It then cross cuts to a mid shot of the rear of a car and
then slowly tracks alongside the car to appear as it we
are overtaking it to the left. The dark lighting suggests
that this is during the night-time, adding to the mystery
of the scene.
We then hear diegetic rumbling in the back of the car
which the characters show confusion about . They
exchange heated, confused dialogue for the first time
in the scene.
As the men surround the boot, fear and tension is
created for the audience as they are left unsure of
what is in the boot. There is a subtle zoom movement
into the boot which creates anticipation as we are
drawn into the scene.
The rear lights of the car create a red lighting over the
three men‟s mid shot. Red had connotations of danger
which mixed with the dark lighting creates a
mysterious feel. The man of the left is wielding a
spade as a feeble attempt at self defence to whatever
is in the boot. This foreshadows danger ahead.
Analysing film openings
There is nothing out of the
ordinary about the couple, as both
seem to be dressed as you would
expect to see. This goes against
the conventions of a gangster film
and it is only when you listen to
the content of their discussion that
you realise they are in fact,
The first (opening) frame is a still shot of a dictionary
definition in the dictionary style format of the word „pulp‟.
It is clear that the secondary meaning is the key
definition as it immediately sets the tone for the film
whereas the first holds no significance. It fades in and
out softly which I feel indicates that Tarantino (director)
intended it to be kept in mind while watching the film.
The silence during this frame supports that idea.
The next shot is a close up of a waitress who has come
over to offer more coffee to the couple. She seems
reasonably happy to serve them, is well lighted by the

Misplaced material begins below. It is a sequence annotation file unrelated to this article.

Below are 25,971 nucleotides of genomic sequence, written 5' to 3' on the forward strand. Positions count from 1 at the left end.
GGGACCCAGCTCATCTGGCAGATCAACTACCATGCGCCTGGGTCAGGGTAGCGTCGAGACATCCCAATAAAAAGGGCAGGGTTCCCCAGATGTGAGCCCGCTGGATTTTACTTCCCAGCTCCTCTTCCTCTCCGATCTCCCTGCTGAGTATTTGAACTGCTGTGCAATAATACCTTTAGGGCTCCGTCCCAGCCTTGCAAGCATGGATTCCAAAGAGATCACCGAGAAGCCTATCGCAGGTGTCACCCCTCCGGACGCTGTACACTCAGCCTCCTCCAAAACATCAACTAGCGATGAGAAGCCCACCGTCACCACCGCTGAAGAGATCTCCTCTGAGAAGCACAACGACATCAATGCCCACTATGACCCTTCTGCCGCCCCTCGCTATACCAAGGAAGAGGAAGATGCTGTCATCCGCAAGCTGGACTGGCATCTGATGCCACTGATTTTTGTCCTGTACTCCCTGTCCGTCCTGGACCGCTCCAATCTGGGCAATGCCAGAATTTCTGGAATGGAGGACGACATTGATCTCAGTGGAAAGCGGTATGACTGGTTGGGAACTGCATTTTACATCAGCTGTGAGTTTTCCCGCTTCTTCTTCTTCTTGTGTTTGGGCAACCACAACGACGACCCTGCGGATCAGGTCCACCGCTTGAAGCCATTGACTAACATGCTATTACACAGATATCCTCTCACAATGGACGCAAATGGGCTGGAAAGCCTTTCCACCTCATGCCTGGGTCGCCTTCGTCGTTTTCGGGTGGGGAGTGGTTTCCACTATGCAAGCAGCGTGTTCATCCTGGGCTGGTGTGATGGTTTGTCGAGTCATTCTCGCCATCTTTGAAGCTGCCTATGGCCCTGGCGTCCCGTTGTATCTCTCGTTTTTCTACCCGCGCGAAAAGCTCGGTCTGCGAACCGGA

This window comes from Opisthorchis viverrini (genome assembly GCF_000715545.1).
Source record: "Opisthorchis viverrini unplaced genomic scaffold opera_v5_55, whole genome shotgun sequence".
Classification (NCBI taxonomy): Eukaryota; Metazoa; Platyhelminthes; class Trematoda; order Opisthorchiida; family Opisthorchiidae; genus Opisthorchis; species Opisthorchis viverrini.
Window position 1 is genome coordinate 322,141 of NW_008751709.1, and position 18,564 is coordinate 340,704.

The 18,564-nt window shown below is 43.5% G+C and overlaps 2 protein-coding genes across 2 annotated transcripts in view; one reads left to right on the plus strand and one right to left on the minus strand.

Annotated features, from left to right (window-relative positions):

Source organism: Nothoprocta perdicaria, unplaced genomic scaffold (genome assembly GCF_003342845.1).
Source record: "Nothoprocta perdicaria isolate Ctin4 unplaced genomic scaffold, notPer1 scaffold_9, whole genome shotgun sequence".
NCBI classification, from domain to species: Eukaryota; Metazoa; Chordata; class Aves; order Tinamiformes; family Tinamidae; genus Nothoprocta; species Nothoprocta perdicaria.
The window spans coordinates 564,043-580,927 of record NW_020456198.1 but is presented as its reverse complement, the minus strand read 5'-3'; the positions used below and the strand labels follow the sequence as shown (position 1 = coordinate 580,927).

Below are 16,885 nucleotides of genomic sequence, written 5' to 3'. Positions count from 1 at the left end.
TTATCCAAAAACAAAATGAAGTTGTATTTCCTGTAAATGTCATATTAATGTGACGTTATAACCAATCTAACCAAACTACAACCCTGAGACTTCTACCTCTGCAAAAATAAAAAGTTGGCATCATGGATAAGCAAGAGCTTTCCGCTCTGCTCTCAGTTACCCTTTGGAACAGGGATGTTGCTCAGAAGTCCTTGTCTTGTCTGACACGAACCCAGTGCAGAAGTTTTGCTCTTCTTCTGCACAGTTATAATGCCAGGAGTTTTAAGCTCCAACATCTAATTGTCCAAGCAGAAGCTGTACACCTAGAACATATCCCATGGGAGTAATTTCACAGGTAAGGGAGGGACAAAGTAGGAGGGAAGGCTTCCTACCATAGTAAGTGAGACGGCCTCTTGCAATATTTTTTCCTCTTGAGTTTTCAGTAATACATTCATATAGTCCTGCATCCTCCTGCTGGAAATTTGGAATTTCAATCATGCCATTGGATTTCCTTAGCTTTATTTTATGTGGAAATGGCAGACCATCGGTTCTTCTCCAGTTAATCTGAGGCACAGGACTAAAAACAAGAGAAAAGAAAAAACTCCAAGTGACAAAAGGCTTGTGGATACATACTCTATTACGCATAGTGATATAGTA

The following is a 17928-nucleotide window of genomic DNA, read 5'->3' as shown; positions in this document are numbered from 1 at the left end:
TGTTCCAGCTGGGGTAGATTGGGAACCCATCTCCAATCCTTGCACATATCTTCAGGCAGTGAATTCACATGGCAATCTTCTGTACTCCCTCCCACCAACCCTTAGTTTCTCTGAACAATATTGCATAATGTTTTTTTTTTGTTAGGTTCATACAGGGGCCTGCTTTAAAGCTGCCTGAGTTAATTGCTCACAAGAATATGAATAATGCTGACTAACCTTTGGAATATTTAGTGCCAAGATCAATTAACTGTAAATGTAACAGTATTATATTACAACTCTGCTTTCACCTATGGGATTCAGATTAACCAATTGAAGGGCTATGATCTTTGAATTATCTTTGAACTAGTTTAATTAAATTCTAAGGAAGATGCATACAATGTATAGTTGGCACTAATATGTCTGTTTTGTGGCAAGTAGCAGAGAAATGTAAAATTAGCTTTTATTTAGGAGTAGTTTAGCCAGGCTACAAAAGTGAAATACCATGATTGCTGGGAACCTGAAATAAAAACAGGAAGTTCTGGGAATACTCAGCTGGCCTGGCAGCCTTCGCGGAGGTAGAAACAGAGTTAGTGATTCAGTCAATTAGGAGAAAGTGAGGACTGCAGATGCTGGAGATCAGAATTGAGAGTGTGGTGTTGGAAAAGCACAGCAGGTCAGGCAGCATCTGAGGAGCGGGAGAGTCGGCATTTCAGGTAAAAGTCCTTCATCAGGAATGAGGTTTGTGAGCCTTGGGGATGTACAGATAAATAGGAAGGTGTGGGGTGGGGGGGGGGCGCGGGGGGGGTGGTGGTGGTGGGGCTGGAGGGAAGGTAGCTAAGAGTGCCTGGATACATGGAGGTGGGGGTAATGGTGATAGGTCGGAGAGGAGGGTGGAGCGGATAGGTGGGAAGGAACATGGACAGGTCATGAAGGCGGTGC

window and has minimal makeup on.
This then cross cuts to a mid two shot of the two main
characters in the opening scene having a conversation over
food. This establishes the relationship between the pair. The
man is smoking and lying back, implying non-conformity as well
as his liberal use of swear words. The woman sits up straight
and seems polite, which is a vast contrast to the man. The shot
uses high level lighting from the large window behind them.
There is only diegetic sound in the form of background
conversation and activity and quiet music being played which
we would expect to hear in a diner. The soft sound of traffic tells
the audience that they are in a busy environment.
The woman gratefully accepts the coffee, leading to
a match on action shot of the waitresses arm
pouring the coffee. The woman begins to act a lot
more friendly towards the waitress. There is diegetic,
synchronous sound of the coffee pouring as she tips
the coffee jug.
(Over the shoulder shot) As the man mentions the possibility of having the kill someone, the woman
smiles sweetly and places her head on her arm and responds happily with “I‟m not gonna kill
anybody”. This is strongly against the typical conventions of a gangster film as we would expect a
much darker discussion surrounding killing.
The stereotypical view of a
gangster/criminal would be that of
wearing dark suits, discussing
criminal plans in a dark area,
perhaps at night. This goes
against the brightly lit and busy
daytime scene in Pulp Fiction.
Next comes an over the shoulder shot which leads to a reverse shot of the woman‟s reaction to what the man is
saying. The woman becomes increasingly interested in what the man has to say. There is hard lighting on the
window side of their faces due to the positioning of the window. This scene is not following conventions, as at
this point the couple are acting like a couple towards each other, whilst talking about the strong and violent
subject of robbery or perhaps armed robbery.
Analysing film openings
The opening begins with a very slow jazz soundtrack. A plain
black background, which connotes wealth, death, mystery, and
evil, is contrasted with white writing, which has connotations of